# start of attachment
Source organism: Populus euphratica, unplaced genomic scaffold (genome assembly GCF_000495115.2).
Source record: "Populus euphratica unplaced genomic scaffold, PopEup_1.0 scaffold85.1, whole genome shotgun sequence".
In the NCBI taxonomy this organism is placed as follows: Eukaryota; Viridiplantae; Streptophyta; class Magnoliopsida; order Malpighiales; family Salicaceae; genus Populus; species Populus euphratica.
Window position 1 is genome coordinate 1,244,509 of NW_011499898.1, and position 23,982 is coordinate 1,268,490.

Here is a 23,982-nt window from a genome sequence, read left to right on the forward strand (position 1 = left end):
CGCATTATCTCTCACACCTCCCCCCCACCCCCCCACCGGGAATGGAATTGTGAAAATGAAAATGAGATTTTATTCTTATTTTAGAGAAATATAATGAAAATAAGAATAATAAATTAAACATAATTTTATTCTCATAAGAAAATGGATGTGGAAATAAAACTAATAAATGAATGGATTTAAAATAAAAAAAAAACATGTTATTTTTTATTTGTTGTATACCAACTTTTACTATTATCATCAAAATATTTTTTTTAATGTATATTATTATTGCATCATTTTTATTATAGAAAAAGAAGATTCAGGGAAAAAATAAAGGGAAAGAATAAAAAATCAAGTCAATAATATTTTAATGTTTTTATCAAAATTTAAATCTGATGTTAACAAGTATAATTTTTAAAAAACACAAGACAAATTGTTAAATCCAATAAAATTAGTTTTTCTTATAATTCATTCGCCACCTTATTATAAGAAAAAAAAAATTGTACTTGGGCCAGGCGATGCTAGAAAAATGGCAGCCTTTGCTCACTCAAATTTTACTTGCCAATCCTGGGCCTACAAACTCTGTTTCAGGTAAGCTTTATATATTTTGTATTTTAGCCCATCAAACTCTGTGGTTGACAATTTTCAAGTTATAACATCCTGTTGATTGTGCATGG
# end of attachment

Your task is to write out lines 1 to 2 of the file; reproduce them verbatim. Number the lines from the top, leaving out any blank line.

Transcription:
Source organism: Populus euphratica, unplaced genomic scaffold (genome assembly GCF_000495115.2).
Source record: "Populus euphratica unplaced genomic scaffold, PopEup_1.0 scaffold85.1, whole genome shotgun sequence".